“Bimbo’s Initiation” and “Popeye the Sailorman: Can You Take It” are the two cartoons which were produced by Fleischer Studios back in 1931 and 1934, respectively. These cartoons utilize different animation styles and characters, but it is possible to identify several similarities between the two. Many critics regard these two works as masterpieces that are worth studying. The central objective of the current paper is to analyze and compare the various aspects of these two films. The studio has utilized the drawing styles that were prominent at that time, and quite similar to the techniques used by Walt Disney Studios. The design of characters in “Bimbo’s Initiation” is clearly an attempt to mimic the success of competitors. However, it is clear that cartoons’ creators tried to come up with a distinct approach towards animation, and have managed to accomplish their goal when they released the second film. One of the most significant aspects worth noting is that artists have used different artistic styles when drawing characters and backgrounds in this episode of “Popeye the Sailorman.” Objects in the background appear to be much more detailed and more realistic. On the one hand, this approach creates a unique visual experience, and it is clear that they intentionally utilized this technique. It seems like creators wanted to put characters from comics into a real world. On the other hand, the style in “Bimbo’s Initiation” is much more consistent. However, it is clear that artists have utilized a similar approach, and backgrounds have more details than characters. Creators had to focus on facial expressions in both cases to visualize the feelings and emotions.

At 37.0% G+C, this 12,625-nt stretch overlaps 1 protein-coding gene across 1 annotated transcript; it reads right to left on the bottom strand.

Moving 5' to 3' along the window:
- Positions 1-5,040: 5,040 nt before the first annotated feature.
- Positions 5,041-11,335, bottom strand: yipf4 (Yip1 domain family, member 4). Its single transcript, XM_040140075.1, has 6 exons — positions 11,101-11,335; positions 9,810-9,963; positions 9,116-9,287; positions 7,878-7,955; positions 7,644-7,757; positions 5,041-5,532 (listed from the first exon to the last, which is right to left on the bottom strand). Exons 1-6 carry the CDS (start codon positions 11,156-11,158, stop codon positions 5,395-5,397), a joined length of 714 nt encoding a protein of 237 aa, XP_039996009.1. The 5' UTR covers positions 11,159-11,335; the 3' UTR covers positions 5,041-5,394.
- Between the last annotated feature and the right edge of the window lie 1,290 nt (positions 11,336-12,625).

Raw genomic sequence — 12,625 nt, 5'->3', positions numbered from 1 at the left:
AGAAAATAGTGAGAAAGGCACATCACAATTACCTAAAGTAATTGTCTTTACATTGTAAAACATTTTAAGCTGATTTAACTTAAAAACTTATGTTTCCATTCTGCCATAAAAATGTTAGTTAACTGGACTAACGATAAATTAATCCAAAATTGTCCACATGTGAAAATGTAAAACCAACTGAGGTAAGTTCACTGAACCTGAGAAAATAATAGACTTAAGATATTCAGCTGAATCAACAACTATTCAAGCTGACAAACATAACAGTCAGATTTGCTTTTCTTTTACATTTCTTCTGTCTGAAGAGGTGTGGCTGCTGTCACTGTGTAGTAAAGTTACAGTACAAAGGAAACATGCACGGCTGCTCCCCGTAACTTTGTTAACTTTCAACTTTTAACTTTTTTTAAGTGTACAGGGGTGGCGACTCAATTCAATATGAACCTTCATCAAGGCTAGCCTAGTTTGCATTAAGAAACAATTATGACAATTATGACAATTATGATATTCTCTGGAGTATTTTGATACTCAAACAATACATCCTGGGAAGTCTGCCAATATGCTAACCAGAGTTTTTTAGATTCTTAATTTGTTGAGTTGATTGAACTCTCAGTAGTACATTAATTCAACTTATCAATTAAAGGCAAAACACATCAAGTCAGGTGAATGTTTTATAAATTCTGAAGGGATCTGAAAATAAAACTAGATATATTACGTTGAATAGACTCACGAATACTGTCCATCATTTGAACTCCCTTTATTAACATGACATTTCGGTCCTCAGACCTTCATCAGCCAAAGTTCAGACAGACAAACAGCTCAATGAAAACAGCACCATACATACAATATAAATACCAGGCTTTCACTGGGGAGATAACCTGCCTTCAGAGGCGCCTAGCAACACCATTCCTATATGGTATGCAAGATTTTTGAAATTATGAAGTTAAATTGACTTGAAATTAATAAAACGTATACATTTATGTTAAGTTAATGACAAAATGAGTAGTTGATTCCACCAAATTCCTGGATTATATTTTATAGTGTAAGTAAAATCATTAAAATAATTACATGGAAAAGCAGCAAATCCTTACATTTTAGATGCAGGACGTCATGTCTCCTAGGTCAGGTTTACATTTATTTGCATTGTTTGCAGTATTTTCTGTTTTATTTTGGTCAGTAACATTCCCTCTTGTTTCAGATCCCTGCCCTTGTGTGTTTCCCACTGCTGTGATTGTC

Both cartoons have moving background scenes that make animation appear much smoother. For example, viewers can see Bimbo walk through the street during one of the opening scenes. However, it may seem like he stays in one place and the background picture moves instead. The provided figure illustrates the use of moving background technique (see fig. 1). Fig. 1. Bimbo’s Initiation. However, the sequence is not that simple, and animators made him step on sewer holes to make the scene much more entertaining. Similarly, the studio has recycled some of the animations during the creation of “Popeye the Sailorman.” The attached figure illustrates the use of recycled animations (see fig. 2). Fig. 2. Popeye the Sailorman: Can You Take It. Creators utilize such techniques on numerous occasions, and they are not hard to identify for most of the time, because characters do not change their facial expressions and repeat the movements. Moreover, this approach is quite understandable because it may require a lot of time to draw every frame separately, and animation technologies were at an early stage of development back in the 1930s. The studio could also utilize them in other works in order to maximize the work efficiency. The first cartoon is much more creative because it contains several subtle references and hidden meanings. It mocks secret societies and some of the rituals. A story treatment was of the utmost importance in this case because the director wanted to cover all of the central ideas. One may have to watch this cartoon for a few times to notice all of the symbols and analyze their meaning. Therefore, adults may also enjoy this work because of its unique atmosphere and surrealism. It is possible to state that some of the scenes are inappropriate, but studios did not have to deal with severe age restrictions at that time and enjoyed creative freedom. Another factor that is worth mentioning is that the company has utilized a character that is very similar to Mickey Mouse and Betty Boop. The first one has a minor appearance, but the second one plays an important role. Additionally, it is clear that creators were not quite sure about the direction of the character at that time, and have tried to experiment in order to determine the looks that will be impactful and easy to remember. The ending of this cartoon seems unreasonable and unrealistic, but it has a long lasting impact because it is impossible to predict. The cartoon about Popeye is relatively simple and lacks depth, but the studio minimizes this weakness by focusing on animation and action. The company was not afraid of experiments and has utilized various effects to make the scenes much more impactful. One may argue that the animation in this cartoon is rather shaky, and it seems that creators have skipped many frames to make the work much easier. Some movements are smooth, and others are snappy. However, this approach creates a unique effect and differentiates this work from many other works. The intended audience of this film consists of young children and teenagers. The script is not that creative, and it is evident that the studio did not have to use a detailed story treatment because the focus is made on the action sequences. Moreover, it is entirely possible that such actions were intentional because producers wanted to create a unique style. Shadow animations are similar in both cartoons. Sometimes, they are not smooth, and artists wanted to draw the attention to the way movement affects silhouettes. Additionally, the way creators have demonstrated the interaction between shadows and a candle is truly outstanding. Some of the scenes are weird, and layout artists have used the distorted perspectives in “Bimbo’s Initiation” to enhance the experience. Artists have utilized the deranged animation to highlight the absurdity of the situation and show the impact that such stressful events may have on an individual. The way creators used layouts in “Popeye the Sailorman: Can You Take It” is also very interesting. A viewer sees all of the scenes from one perspective most of the time, but, in some cases, the camera moves in the most unexpected directions. For example, Popeye walks towards the viewer during one of the scenes (Fleischer, “Popeye the Sailor Man: Can You Take It.” 2:40). This approach is incredibly innovative and it highlights the creativity of the director. On the one hand, both cartoons mock the challenges that are associated with groups of that time. Popeye made a decision to join and understood what circumstances he could face. On the other hand, Bimbo had to deal with cult members that tried to force him to join via threats. The similarity is that both characters have to go through a series of dangerous situations, but Bimbo is the one who did not have any significant injuries in the end. The situation is quite comical because creators portray Popeye as an incredibly tough person, and Bimbo is a cartoon dog who acts cowardly at times. Even the sailor cannot handle some of the challenges he faces because they are intentionally irrational and dangerous. Therefore, he has to eat spinach to overcome all of the difficulties. It seems that Bimbo is incredibly lucky to survive through some of the challenges. However, creators revealed during a final scene that a cartoon dog was not in a danger because one of the cult members is Betty Boop (Fleischer, “Bimbo’s Initiation.” 5:40). Moreover, it shows that the initiation process may seem quite challenging at first, but a person that goes through all the steps of the process will certainly enjoy advantages of the membership. On the one hand, it is possible to state that these two cartoons are similar, but the studio made an enormous progress over the years and improved the overall quality by the time they released the second cartoon. Bimbo’s Initiation is much more creative when it comes to animations, a direction of the story, and facial expressions. On the other hand, artists had to deal with several limitations when working on the episode of “Popeye the Sailor” because of the franchise. Overall, both works have their own strengths and weaknesses, and it is nearly impossible to select the one work that is better. However, it is clear that “Bimbo’s Initiation” required much more effort because of its small details and underlying meaning.